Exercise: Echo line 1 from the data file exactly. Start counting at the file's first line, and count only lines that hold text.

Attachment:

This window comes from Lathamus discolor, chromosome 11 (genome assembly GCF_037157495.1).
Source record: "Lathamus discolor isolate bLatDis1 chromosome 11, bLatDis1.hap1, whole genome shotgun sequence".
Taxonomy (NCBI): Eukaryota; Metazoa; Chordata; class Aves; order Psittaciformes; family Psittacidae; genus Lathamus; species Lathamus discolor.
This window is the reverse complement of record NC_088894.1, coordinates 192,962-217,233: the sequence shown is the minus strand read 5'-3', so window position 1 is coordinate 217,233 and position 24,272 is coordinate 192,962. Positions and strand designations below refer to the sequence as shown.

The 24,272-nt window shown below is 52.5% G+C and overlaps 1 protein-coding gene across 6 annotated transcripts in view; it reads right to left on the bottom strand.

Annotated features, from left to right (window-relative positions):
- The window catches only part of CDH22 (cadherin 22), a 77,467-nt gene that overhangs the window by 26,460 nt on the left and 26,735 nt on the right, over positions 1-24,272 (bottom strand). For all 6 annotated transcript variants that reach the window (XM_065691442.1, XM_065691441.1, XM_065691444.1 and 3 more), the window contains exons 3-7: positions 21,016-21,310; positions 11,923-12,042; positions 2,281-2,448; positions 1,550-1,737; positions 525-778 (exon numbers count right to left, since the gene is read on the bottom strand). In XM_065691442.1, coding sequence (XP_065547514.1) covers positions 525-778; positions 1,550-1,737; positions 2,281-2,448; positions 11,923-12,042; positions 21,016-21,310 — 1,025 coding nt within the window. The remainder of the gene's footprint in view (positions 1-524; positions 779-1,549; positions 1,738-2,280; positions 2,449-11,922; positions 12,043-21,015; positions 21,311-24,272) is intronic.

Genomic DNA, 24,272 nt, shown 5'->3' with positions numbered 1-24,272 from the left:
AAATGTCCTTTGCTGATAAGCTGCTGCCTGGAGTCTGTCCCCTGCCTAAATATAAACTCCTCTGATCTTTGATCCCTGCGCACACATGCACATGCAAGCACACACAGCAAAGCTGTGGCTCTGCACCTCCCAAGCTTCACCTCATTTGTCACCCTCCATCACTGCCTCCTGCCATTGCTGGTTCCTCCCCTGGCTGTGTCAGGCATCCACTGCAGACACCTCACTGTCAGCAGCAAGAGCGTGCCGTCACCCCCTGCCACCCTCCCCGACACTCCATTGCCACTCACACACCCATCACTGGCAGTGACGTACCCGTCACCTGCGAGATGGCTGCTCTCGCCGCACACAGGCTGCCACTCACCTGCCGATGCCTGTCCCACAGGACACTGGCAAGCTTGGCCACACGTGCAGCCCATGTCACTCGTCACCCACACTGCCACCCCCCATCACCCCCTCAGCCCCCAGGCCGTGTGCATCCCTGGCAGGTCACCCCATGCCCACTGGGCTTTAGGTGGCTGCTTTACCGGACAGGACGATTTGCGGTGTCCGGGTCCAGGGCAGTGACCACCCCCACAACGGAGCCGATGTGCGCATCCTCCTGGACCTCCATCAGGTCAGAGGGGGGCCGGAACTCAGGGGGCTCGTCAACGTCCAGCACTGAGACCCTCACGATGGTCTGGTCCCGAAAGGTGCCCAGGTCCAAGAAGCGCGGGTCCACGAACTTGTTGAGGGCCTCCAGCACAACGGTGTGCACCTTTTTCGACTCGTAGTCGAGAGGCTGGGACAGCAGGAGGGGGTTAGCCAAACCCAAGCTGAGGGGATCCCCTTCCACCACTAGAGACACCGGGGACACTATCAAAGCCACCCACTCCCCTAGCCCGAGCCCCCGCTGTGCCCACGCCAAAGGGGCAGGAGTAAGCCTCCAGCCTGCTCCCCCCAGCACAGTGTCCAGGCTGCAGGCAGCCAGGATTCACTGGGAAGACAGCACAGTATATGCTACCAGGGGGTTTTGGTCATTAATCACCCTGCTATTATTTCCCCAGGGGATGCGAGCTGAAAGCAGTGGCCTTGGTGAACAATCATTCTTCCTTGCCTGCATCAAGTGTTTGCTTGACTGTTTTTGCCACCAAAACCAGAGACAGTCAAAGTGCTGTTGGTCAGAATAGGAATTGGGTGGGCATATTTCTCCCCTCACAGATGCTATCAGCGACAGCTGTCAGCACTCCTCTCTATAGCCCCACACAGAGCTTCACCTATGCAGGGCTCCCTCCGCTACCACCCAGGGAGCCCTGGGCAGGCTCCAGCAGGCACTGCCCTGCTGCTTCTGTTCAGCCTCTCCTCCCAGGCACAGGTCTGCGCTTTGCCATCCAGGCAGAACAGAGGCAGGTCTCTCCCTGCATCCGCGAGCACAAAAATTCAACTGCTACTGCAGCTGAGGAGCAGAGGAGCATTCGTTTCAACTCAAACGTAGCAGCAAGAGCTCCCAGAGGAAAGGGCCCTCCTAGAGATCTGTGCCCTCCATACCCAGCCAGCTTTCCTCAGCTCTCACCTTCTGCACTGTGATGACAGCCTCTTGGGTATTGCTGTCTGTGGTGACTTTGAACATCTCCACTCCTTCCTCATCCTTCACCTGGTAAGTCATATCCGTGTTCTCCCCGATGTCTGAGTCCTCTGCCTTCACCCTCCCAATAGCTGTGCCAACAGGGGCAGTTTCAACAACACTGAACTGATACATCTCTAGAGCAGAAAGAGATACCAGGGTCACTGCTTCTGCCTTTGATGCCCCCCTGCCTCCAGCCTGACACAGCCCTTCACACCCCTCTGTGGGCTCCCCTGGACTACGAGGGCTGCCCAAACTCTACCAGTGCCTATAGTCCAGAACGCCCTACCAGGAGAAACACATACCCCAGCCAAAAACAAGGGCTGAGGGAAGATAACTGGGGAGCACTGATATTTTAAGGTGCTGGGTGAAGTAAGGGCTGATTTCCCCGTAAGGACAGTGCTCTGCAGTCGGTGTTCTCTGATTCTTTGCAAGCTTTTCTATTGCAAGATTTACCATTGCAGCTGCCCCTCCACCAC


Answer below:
This window comes from Lathamus discolor, chromosome 11 (genome assembly GCF_037157495.1).